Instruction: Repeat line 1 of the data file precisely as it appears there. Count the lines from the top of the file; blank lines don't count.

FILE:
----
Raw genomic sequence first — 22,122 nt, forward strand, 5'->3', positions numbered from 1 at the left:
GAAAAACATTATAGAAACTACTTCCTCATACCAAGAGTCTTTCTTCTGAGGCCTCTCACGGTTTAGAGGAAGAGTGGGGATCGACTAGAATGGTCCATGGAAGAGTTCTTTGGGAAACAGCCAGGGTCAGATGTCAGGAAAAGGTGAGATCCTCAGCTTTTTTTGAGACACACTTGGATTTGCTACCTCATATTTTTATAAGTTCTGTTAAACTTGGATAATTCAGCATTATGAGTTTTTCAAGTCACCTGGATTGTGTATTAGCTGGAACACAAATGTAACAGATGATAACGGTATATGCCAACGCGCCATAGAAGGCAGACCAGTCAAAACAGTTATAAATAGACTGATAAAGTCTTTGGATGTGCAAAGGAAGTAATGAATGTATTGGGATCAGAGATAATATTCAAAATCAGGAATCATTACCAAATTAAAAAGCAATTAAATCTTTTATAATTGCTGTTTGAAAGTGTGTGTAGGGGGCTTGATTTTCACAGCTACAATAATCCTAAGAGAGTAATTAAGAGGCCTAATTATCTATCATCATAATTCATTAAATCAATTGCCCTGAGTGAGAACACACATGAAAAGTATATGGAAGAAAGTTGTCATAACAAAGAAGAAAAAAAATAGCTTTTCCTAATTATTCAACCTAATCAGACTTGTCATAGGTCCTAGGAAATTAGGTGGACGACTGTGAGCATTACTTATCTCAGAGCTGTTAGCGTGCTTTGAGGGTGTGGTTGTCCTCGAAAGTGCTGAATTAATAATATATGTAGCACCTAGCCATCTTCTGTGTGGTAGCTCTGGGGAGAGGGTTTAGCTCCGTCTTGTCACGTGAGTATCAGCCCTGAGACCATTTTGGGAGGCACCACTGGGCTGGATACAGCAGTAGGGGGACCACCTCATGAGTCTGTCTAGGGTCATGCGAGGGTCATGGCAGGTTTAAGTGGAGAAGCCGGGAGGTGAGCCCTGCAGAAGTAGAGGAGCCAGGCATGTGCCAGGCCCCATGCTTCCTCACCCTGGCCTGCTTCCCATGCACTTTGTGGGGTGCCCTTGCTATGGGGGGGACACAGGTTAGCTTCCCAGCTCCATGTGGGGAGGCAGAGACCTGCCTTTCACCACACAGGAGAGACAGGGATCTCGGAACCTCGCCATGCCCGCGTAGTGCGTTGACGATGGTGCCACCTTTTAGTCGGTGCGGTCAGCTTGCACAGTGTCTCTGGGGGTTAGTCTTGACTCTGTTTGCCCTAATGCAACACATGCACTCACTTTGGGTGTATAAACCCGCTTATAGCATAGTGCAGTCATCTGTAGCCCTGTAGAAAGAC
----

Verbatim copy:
Raw genomic sequence first — 22,122 nt, forward strand, 5'->3', positions numbered from 1 at the left: